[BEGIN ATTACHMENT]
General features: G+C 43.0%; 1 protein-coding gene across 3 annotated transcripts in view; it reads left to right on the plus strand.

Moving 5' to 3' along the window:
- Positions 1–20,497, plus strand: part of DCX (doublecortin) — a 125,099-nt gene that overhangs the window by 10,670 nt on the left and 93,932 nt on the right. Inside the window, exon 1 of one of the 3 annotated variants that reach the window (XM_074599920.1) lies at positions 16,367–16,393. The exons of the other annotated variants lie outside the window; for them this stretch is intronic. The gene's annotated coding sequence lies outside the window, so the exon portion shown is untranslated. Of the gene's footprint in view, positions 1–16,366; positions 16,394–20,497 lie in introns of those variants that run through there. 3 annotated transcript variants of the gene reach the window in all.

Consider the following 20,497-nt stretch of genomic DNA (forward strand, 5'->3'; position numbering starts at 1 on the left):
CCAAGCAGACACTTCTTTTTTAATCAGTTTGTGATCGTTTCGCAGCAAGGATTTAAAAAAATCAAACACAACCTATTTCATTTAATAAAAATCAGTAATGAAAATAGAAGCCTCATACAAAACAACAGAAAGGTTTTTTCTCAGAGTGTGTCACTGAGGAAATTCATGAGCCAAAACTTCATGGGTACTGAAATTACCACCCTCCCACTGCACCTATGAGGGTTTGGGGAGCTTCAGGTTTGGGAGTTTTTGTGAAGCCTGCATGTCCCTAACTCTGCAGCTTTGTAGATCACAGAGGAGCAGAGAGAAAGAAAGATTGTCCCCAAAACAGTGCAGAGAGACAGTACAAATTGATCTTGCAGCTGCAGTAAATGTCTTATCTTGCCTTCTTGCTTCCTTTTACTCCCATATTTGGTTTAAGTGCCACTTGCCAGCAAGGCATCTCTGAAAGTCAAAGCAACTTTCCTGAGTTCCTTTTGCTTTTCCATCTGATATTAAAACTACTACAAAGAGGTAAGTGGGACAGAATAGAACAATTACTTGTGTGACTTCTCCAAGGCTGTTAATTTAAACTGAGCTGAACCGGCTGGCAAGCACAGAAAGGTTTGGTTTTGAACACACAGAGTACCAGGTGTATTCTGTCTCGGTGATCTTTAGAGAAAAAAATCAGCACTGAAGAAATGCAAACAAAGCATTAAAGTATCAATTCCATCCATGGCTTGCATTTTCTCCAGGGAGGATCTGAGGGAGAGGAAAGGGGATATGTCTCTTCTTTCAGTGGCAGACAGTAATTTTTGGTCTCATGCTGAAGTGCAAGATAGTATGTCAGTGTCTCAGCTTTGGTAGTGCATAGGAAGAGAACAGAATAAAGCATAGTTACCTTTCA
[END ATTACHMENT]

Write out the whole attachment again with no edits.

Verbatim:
General features: G+C 43.0%; 1 protein-coding gene across 3 annotated transcripts in view; it reads left to right on the plus strand.

Moving 5' to 3' along the window:
- Positions 1–20,497, plus strand: part of DCX (doublecortin) — a 125,099-nt gene that overhangs the window by 10,670 nt on the left and 93,932 nt on the right. Inside the window, exon 1 of one of the 3 annotated variants that reach the window (XM_074599920.1) lies at positions 16,367–16,393. The exons of the other annotated variants lie outside the window; for them this stretch is intronic. The gene's annotated coding sequence lies outside the window, so the exon portion shown is untranslated. Of the gene's footprint in view, positions 1–16,366; positions 16,394–20,497 lie in introns of those variants that run through there. 3 annotated transcript variants of the gene reach the window in all.

Consider the following 20,497-nt stretch of genomic DNA (forward strand, 5'->3'; position numbering starts at 1 on the left):
CCAAGCAGACACTTCTTTTTTAATCAGTTTGTGATCGTTTCGCAGCAAGGATTTAAAAAAATCAAACACAACCTATTTCATTTAATAAAAATCAGTAATGAAAATAGAAGCCTCATACAAAACAACAGAAAGGTTTTTTCTCAGAGTGTGTCACTGAGGAAATTCATGAGCCAAAACTTCATGGGTACTGAAATTACCACCCTCCCACTGCACCTATGAGGGTTTGGGGAGCTTCAGGTTTGGGAGTTTTTGTGAAGCCTGCATGTCCCTAACTCTGCAGCTTTGTAGATCACAGAGGAGCAGAGAGAAAGAAAGATTGTCCCCAAAACAGTGCAGAGAGACAGTACAAATTGATCTTGCAGCTGCAGTAAATGTCTTATCTTGCCTTCTTGCTTCCTTTTACTCCCATATTTGGTTTAAGTGCCACTTGCCAGCAAGGCATCTCTGAAAGTCAAAGCAACTTTCCTGAGTTCCTTTTGCTTTTCCATCTGATATTAAAACTACTACAAAGAGGTAAGTGGGACAGAATAGAACAATTACTTGTGTGACTTCTCCAAGGCTGTTAATTTAAACTGAGCTGAACCGGCTGGCAAGCACAGAAAGGTTTGGTTTTGAACACACAGAGTACCAGGTGTATTCTGTCTCGGTGATCTTTAGAGAAAAAAATCAGCACTGAAGAAATGCAAACAAAGCATTAAAGTATCAATTCCATCCATGGCTTGCATTTTCTCCAGGGAGGATCTGAGGGAGAGGAAAGGGGATATGTCTCTTCTTTCAGTGGCAGACAGTAATTTTTGGTCTCATGCTGAAGTGCAAGATAGTATGTCAGTGTCTCAGCTTTGGTAGTGCATAGGAAGAGAACAGAATAAAGCATAGTTACCTTTCA